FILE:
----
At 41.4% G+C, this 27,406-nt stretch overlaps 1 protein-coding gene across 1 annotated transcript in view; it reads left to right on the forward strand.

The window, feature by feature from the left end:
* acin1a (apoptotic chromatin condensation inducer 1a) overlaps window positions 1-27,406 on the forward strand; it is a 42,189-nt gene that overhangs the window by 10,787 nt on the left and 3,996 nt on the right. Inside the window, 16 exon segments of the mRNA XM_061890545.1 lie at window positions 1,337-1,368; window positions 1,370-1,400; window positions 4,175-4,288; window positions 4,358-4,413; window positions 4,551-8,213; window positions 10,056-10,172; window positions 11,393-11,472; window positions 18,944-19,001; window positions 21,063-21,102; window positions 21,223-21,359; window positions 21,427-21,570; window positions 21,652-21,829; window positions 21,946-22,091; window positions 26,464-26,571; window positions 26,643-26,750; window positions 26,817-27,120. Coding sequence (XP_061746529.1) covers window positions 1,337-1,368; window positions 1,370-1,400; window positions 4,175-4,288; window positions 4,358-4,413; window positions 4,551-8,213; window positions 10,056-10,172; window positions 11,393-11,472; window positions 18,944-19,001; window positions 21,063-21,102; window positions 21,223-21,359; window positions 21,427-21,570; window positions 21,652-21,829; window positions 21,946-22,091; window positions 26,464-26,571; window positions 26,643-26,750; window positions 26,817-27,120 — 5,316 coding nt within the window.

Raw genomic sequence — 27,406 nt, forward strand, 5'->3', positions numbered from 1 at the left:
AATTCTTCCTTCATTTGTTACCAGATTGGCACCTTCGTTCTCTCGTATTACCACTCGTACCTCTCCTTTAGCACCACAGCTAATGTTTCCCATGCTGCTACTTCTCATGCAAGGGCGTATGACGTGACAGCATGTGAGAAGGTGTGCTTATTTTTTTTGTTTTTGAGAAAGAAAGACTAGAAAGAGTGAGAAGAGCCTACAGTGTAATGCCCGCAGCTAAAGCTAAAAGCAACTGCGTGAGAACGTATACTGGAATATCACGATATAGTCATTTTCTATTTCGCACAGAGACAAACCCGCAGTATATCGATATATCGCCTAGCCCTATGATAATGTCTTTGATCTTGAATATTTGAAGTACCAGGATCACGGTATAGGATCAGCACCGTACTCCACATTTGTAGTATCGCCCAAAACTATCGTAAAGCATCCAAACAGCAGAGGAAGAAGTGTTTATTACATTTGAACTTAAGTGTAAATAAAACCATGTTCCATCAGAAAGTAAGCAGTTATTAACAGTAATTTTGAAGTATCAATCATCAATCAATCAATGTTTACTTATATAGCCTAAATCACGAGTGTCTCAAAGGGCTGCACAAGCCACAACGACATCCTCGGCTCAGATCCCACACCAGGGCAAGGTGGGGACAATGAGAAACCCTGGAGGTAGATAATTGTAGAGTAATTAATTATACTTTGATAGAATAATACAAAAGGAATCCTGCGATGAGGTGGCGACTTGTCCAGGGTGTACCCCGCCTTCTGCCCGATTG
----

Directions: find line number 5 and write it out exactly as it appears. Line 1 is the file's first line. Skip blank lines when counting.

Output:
AATTCTTCCTTCATTTGTTACCAGATTGGCACCTTCGTTCTCTCGTATTACCACTCGTACCTCTCCTTTAGCACCACAGCTAATGTTTCCCATGCTGCTACTTCTCATGCAAGGGCGTATGACGTGACAGCATGTGAGAAGGTGTGCTTATTTTTTTTGTTTTTGAGAAAGAAAGACTAGAAAGAGTGAGAAGAGCCTACAGTGTAATGCCCGCAGCTAAAGCTAAAAGCAACTGCGTGAGAACGTATACTGGAATATCACGATATAGTCATTTTCTATTTCGCACAGAGACAAACCCGCAGTATATCGATATATCGCCTAGCCCTATGATAATGTCTTTGATCTTGAATATTTGAAGTACCAGGATCACGGTATAGGATCAGCACCGTACTCCACATTTGTAGTATCGCCCAAAACTATCGTAAAGCATCCAAACAGCAGAGGAAGAAGTGTTTATTACATTTGAACTTAAGTGTAAATAAAACCATGTTCCATCAGAAAGTAAGCAGTTATTAACAGTAATTTTGAAGTATCAATCATCAATCAATCAATGTTTACTTATATAGCCTAAATCACGAGTGTCTCAAAGGGCTGCACAAGCCACAACGACATCCTCGGCTCAGATCCCACACCAGGGCAAGGTGGGGACAATGAGAAACCCTGGAGGTAGATAATTGTAGAGTAATTAATTATACTTTGATAGAATAATACAAAAGGAATCCTGCGATGAGGTGGCGACTTGTCCAGGGTGTACCCCGCCTTCTGCCCGATTG